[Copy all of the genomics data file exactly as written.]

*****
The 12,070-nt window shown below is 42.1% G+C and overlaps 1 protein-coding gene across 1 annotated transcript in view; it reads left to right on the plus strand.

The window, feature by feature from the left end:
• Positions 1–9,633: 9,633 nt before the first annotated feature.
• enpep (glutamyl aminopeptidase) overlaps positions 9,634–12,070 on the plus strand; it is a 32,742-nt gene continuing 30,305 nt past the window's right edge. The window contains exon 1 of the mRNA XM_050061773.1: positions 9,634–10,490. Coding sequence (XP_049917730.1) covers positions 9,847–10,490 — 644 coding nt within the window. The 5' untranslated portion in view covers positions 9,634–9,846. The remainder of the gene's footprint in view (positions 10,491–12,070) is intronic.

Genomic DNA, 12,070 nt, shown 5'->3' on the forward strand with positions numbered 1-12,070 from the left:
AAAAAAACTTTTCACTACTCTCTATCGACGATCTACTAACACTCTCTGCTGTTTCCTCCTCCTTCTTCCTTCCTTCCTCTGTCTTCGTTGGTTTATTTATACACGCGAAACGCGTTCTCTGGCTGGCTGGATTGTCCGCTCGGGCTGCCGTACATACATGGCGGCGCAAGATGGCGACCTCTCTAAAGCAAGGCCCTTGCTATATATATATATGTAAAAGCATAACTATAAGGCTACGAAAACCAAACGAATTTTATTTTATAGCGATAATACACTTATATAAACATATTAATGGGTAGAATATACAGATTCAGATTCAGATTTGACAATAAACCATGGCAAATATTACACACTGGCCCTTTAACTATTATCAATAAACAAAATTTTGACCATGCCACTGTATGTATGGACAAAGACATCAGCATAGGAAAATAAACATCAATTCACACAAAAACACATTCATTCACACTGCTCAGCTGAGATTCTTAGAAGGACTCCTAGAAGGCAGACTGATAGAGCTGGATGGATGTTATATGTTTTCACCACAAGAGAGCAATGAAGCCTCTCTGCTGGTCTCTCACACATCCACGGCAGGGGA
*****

The 12,070-nt window shown below is 42.1% G+C and overlaps 1 protein-coding gene across 1 annotated transcript in view; it reads left to right on the plus strand.

The window, feature by feature from the left end:
• Positions 1–9,633: 9,633 nt before the first annotated feature.
• enpep (glutamyl aminopeptidase) overlaps positions 9,634–12,070 on the plus strand; it is a 32,742-nt gene continuing 30,305 nt past the window's right edge. The window contains exon 1 of the mRNA XM_050061773.1: positions 9,634–10,490. Coding sequence (XP_049917730.1) covers positions 9,847–10,490 — 644 coding nt within the window. The 5' untranslated portion in view covers positions 9,634–9,846. The remainder of the gene's footprint in view (positions 10,491–12,070) is intronic.

Genomic DNA, 12,070 nt, shown 5'->3' on the forward strand with positions numbered 1-12,070 from the left:
AAAAAAACTTTTCACTACTCTCTATCGACGATCTACTAACACTCTCTGCTGTTTCCTCCTCCTTCTTCCTTCCTTCCTCTGTCTTCGTTGGTTTATTTATACACGCGAAACGCGTTCTCTGGCTGGCTGGATTGTCCGCTCGGGCTGCCGTACATACATGGCGGCGCAAGATGGCGACCTCTCTAAAGCAAGGCCCTTGCTATATATATATATGTAAAAGCATAACTATAAGGCTACGAAAACCAAACGAATTTTATTTTATAGCGATAATACACTTATATAAACATATTAATGGGTAGAATATACAGATTCAGATTCAGATTTGACAATAAACCATGGCAAATATTACACACTGGCCCTTTAACTATTATCAATAAACAAAATTTTGACCATGCCACTGTATGTATGGACAAAGACATCAGCATAGGAAAATAAACATCAATTCACACAAAAACACATTCATTCACACTGCTCAGCTGAGATTCTTAGAAGGACTCCTAGAAGGCAGACTGATAGAGCTGGATGGATGTTATATGTTTTCACCACAAGAGAGCAATGAAGCCTCTCTGCTGGTCTCTCACACATCCACGGCAGGGGA